However, the lack of certified reference material made it difficult to establish an inter-calibration between test methods (Bulian et al. 2003). Moreover, the significant variations in the FE measurements between laboratories were due to the heterogeneities of chamber conditions such as volume, materials, sampling air, and specific differences in test conditions, and it was reported that comparison of FE measurements carried out by different laboratories becomes important in view of their utilization for material emission databases (Wiglusz et al. 2000; Risholm-Sundman et al. 2007; Yrieix et al. 2010; Risholm-Sundman and Wallin 1999).

The California Air Resources Board (CARB) adopted a new regulation in April 2007 to reduce the FE from composite wood products (CARB 2007). The modified version of this regulation was finally approved in April 2008. This regulation proposed the reduction of FE standards from PB in two phases: Phase 1 limits the effective date to 2009 (≤0.18 ppm) and Phase 2 limits the effective date to 2010–2011 (≤0.09 ppm).

This new regulation has established the most stringent FE limits on wood products in the United States and requires that wood panels and products manufactured from wood panels be certified by a “third party” laboratory (Third Party Certifier, TPC) approved by CARB. On top of that, the secondary method, ASTM D 6007-02 (2002) which is a small-scale chamber ranging in size from 0.02 to 1 m3 with additional conditions has been specified extensively to measure the FE for the requirements of CARB and the applicable CARB limits. In this article an inter-laboratory comparison of FE measurements from PB was conducted in two different laboratories using ASTM D 6007-02 as a quality control test method.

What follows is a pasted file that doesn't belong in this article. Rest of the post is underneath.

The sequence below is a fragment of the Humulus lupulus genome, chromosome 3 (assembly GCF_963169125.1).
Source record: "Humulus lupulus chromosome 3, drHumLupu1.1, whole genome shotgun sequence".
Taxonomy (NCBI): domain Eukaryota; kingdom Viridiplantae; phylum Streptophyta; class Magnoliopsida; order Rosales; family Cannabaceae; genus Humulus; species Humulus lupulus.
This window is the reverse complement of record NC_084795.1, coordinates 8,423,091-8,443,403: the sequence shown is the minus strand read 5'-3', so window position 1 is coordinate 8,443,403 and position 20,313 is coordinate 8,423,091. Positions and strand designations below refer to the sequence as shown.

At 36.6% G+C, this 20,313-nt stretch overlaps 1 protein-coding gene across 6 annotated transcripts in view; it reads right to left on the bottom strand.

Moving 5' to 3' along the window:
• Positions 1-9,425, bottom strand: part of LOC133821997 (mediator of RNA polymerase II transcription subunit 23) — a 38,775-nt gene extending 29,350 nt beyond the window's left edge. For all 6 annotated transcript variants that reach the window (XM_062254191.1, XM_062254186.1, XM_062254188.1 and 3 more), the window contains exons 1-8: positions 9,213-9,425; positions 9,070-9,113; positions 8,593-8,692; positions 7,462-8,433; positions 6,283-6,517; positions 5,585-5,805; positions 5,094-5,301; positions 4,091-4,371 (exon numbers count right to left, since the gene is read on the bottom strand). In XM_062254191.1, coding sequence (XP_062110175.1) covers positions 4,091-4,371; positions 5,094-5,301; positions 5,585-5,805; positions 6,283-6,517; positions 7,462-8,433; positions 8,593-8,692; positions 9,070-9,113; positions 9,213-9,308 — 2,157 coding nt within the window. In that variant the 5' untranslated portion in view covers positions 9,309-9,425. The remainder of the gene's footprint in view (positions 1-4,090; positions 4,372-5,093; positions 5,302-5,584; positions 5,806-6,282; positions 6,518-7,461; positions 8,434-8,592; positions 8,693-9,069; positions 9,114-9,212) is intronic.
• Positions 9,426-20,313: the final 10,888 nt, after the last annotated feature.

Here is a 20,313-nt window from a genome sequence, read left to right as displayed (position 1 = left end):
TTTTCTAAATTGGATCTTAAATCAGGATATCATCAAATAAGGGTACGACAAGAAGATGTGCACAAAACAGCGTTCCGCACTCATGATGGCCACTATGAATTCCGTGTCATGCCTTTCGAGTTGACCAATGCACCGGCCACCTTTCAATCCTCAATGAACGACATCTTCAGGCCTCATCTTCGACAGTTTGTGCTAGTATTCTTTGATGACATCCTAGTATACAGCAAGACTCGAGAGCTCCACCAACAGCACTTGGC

2 Material and methods

2.1 Test material

The emission of formaldehyde was measured from freshly produced PB from a commercial plant in the Czech Republic with 16 mm thick-E1 (May, 2010) bonded with melamine–urea–formaldehyde (MUF) adhesive resin (Table 1). The boards were classified into two types; the first type from 1–5 was laminated PB (PL) and the second type from 6–10 was uncoated PB (P2). The boards were manufactured in three layers with Norway spruce (Picea abies L.) particles (17.5% of fine particles for each face and back layer with 65% of coarse particles for the core layer).
Table 1

Properties and composition of melamine–urea–formaldehyde adhesive resin

Tab. 1

Eigenschaften und Zusammensetzung des Melamin–Harnstoff–Formaldehyd-Klebstoffes



Resin content (%)b

Face: 11, Core: 7